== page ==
Feeds

Privacy International accuses Google of smear campaign

Bottom for privacy, but top for smearing

SANS - Survey on application security programs

Privacy International's (PI) research into privacy practises at internet service companies put Google in last place.

However, the search giant hit back by briefing journalists that PI was in the pocket of Microsoft.

The figures are a preliminary view, with the full research due to be released in September.

Results are colour-coded from green, "privacy-friendly and privacy enhancing", to black, which describes companies as having "comprehensive consumer surveillance and entrenched hostility to privacy". Only Google acheived the black ranking.

Also on the list was Microsoft, which was accused of "serious lapses" around Windows Genuine Advantage and Passport. AOL, Apple, Facebook, Hi5, and Reunion.com were all labelled red, posing a "substantial threat" to users' privacy. Other companies on the list include eBay, Friendster, LiveJournal, MySpace, Orkut, Skype, and Wikipedia.

Much of the criticism of Google centred on its lack of transparency - PI described its data retention policy as "unclear" and its privacy policy as "vague, incomplete and possibly deceptive".

A blog from one Google staffer noted that the search giant was not credited for refusing to hand over user data to the US government, that it didn't leak users' search queries like AOL had, and that it now promises to anonymise search queries after 18 months.

The row might have disappeared over the weekend, but Privacy International claimed Google was besmirching its good name.

In an open letter to Google's CEO Eric Schmidt, Privacy International accused the search giant of launching a smear campaign. PI said: "Two European journalists have independently told us that Google representatives have contacted them with the claim that 'Privacy International has a conflict of interest regarding Microsoft'."

The letter said no company had made a similar accusation in the 17 years Privacy International has existed.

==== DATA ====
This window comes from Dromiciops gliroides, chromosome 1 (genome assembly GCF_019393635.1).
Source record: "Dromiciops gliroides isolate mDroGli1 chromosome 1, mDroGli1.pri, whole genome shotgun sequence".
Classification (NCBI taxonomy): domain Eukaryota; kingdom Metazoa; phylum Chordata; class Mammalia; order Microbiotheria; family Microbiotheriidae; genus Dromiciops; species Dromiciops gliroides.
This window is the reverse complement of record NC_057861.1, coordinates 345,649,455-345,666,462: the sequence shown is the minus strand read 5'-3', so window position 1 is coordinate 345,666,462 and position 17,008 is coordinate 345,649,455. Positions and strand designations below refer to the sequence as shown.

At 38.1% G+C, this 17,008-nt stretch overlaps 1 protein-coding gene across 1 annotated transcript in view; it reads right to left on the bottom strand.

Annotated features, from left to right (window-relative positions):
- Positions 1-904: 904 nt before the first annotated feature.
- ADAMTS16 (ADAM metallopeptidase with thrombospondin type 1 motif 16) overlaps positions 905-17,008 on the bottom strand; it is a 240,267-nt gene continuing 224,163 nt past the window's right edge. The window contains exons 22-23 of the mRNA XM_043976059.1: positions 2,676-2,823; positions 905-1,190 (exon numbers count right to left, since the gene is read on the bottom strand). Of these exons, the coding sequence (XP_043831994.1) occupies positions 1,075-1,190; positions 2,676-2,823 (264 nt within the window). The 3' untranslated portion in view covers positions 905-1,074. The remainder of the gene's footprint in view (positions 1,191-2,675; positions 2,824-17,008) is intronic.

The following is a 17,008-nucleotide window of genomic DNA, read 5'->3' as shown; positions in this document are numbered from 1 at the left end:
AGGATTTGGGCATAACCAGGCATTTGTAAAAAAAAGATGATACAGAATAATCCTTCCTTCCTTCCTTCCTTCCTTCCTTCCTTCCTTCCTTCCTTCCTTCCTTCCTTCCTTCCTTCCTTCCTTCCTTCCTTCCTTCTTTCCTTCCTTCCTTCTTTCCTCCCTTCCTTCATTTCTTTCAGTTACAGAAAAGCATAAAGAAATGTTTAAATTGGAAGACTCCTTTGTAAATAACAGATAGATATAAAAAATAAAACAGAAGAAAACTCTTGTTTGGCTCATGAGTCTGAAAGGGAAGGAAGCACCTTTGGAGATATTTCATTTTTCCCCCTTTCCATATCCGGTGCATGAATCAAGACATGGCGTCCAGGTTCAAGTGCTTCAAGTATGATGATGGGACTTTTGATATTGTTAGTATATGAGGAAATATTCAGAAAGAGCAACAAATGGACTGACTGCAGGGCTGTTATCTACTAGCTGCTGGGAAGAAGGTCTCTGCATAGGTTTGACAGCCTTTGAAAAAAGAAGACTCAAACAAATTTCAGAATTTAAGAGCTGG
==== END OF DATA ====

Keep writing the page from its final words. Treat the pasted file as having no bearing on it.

The letter accuses Google of naming a member of PI's 70 strong advisory panel as a Microsoft employee. Simon Davies, of PI, said the person in question had worked for PI for six years and was described as "an exceptionally skilled IT and security expert".

Furthermore, the letter said: "He is a decent, skilled, and honourable man who upon his appointment with Microsoft offered us his resignation. We refused to accept it, and he continues to serve on the board in a private capacity."

The letter ends: "I believe an apology from you is in order, but if you cannot deliver this then I think you should reflect carefully on the actions of your representatives before embarking on what I believe amounts to a smear campaign. As with Microsoft, eBay and any other organisation we are more than happy to work with you to help resolve the many privacy challenges for Google that our report has highlighted."

Privacy International looked at 23 companies and measured 20 parameters, such as whether a company had a privacy department, what kinds of information it collects, and how data is retained.

Privacy International's Privacy Rankings are here. The Google staffer blog is here, and Simon Davies' letter to Eric Schmidt is here. ®

High performance access to file storage

More from The Register

next story
Putin tells Snowden: Russia conducts no US-style mass surveillance
Gov't is too broke for that, Russian prez says
One year on: diplomatic fail as Chinese APT gangs get back to work
Mandiant says past 12 months shows Beijing won't call off its hackers
Lavabit loses contempt of court appeal over protecting Snowden, customers
Judges rule complaints about government power are too little, too late
MtGox chief Karpelès refuses to come to US for g-men's grilling
Bitcoin baron says he needs another lawyer for FinCEN chat
Don't let no-hire pact suit witnesses call Steve Jobs a bullyboy, plead Apple and Google
'Irrelevant' character evidence should be excluded – lawyers
Edward Snowden on his Putin TV appearance: 'Why all the criticism?'
Denies Q&A cameo was meant to slam US, big-up Russia
Record labels sue Pandora over vintage song royalties
Companies want payout on recordings made before 1972
EFF: Feds plan to put 52 MILLION FACES into recognition database
System would identify faces as part of biometrics collection
Ex-Tony Blair adviser is new top boss at UK spy-hive GCHQ
Robert Hannigan to replace Sir Iain Lobban in the autumn
Judge halts spread of zombie Nortel patents to Texas in Google trial
Epic Rockstar patent war to be waged in California
prev story

Whitepapers

Securing web applications made simple and scalable
In this whitepaper learn how automated security testing can provide a simple and scalable way to protect your web applications.
3 Big data security analytics techniques
Applying these Big Data security analytics techniques can help you make your business safer by detecting attacks early, before significant damage is done.
The benefits of software based PBX
Why you should break free from your proprietary PBX and how to leverage your existing server hardware.
Top three mobile application threats
Learn about three of the top mobile application security threats facing businesses today and recommendations on how to mitigate the risk.
Combat fraud and increase customer satisfaction
Based on their experience using HP ArcSight Enterprise Security Manager for IT security operations, Finansbank moved to HP ArcSight ESM for fraud management.